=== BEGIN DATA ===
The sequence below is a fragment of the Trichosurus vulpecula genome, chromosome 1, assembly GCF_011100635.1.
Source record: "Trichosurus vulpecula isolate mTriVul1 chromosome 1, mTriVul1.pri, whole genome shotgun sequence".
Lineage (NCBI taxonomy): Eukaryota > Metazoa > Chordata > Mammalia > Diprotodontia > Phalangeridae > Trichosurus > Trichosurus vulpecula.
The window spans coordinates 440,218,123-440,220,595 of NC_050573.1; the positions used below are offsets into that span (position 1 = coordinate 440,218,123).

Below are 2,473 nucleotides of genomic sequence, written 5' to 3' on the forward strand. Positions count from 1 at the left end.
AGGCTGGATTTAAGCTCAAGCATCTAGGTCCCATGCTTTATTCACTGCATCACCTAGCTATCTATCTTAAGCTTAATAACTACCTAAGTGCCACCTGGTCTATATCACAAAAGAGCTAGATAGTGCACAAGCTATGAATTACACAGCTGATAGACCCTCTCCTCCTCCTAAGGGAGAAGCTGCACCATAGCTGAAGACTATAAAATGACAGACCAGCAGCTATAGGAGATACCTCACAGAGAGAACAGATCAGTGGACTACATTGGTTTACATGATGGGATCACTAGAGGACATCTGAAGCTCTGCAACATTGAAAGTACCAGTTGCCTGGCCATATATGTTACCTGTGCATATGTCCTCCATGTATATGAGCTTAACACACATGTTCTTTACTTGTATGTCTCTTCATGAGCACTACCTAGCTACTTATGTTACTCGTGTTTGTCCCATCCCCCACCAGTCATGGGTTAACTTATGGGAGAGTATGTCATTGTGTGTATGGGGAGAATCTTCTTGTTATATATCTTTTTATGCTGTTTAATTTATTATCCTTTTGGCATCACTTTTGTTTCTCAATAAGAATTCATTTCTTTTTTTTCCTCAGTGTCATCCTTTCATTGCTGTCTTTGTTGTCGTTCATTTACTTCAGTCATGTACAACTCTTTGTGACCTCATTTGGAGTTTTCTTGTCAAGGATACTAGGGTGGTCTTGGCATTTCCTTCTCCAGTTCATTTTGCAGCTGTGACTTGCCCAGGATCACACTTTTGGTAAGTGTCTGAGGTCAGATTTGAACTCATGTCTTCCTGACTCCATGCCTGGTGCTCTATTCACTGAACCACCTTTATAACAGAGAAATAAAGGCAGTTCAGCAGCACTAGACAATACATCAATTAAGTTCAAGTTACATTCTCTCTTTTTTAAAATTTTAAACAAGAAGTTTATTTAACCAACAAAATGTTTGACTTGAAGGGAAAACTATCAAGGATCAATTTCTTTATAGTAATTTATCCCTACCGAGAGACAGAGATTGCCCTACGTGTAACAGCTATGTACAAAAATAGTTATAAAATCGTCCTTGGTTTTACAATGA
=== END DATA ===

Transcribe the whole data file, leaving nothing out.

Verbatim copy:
The sequence below is a fragment of the Trichosurus vulpecula genome, chromosome 1, assembly GCF_011100635.1.
Source record: "Trichosurus vulpecula isolate mTriVul1 chromosome 1, mTriVul1.pri, whole genome shotgun sequence".
Lineage (NCBI taxonomy): Eukaryota > Metazoa > Chordata > Mammalia > Diprotodontia > Phalangeridae > Trichosurus > Trichosurus vulpecula.
The window spans coordinates 440,218,123-440,220,595 of NC_050573.1; the positions used below are offsets into that span (position 1 = coordinate 440,218,123).

Below are 2,473 nucleotides of genomic sequence, written 5' to 3' on the forward strand. Positions count from 1 at the left end.
AGGCTGGATTTAAGCTCAAGCATCTAGGTCCCATGCTTTATTCACTGCATCACCTAGCTATCTATCTTAAGCTTAATAACTACCTAAGTGCCACCTGGTCTATATCACAAAAGAGCTAGATAGTGCACAAGCTATGAATTACACAGCTGATAGACCCTCTCCTCCTCCTAAGGGAGAAGCTGCACCATAGCTGAAGACTATAAAATGACAGACCAGCAGCTATAGGAGATACCTCACAGAGAGAACAGATCAGTGGACTACATTGGTTTACATGATGGGATCACTAGAGGACATCTGAAGCTCTGCAACATTGAAAGTACCAGTTGCCTGGCCATATATGTTACCTGTGCATATGTCCTCCATGTATATGAGCTTAACACACATGTTCTTTACTTGTATGTCTCTTCATGAGCACTACCTAGCTACTTATGTTACTCGTGTTTGTCCCATCCCCCACCAGTCATGGGTTAACTTATGGGAGAGTATGTCATTGTGTGTATGGGGAGAATCTTCTTGTTATATATCTTTTTATGCTGTTTAATTTATTATCCTTTTGGCATCACTTTTGTTTCTCAATAAGAATTCATTTCTTTTTTTTCCTCAGTGTCATCCTTTCATTGCTGTCTTTGTTGTCGTTCATTTACTTCAGTCATGTACAACTCTTTGTGACCTCATTTGGAGTTTTCTTGTCAAGGATACTAGGGTGGTCTTGGCATTTCCTTCTCCAGTTCATTTTGCAGCTGTGACTTGCCCAGGATCACACTTTTGGTAAGTGTCTGAGGTCAGATTTGAACTCATGTCTTCCTGACTCCATGCCTGGTGCTCTATTCACTGAACCACCTTTATAACAGAGAAATAAAGGCAGTTCAGCAGCACTAGACAATACATCAATTAAGTTCAAGTTACATTCTCTCTTTTTTAAAATTTTAAACAAGAAGTTTATTTAACCAACAAAATGTTTGACTTGAAGGGAAAACTATCAAGGATCAATTTCTTTATAGTAATTTATCCCTACCGAGAGACAGAGATTGCCCTACGTGTAACAGCTATGTACAAAAATAGTTATAAAATCGTCCTTGGTTTTACAATGA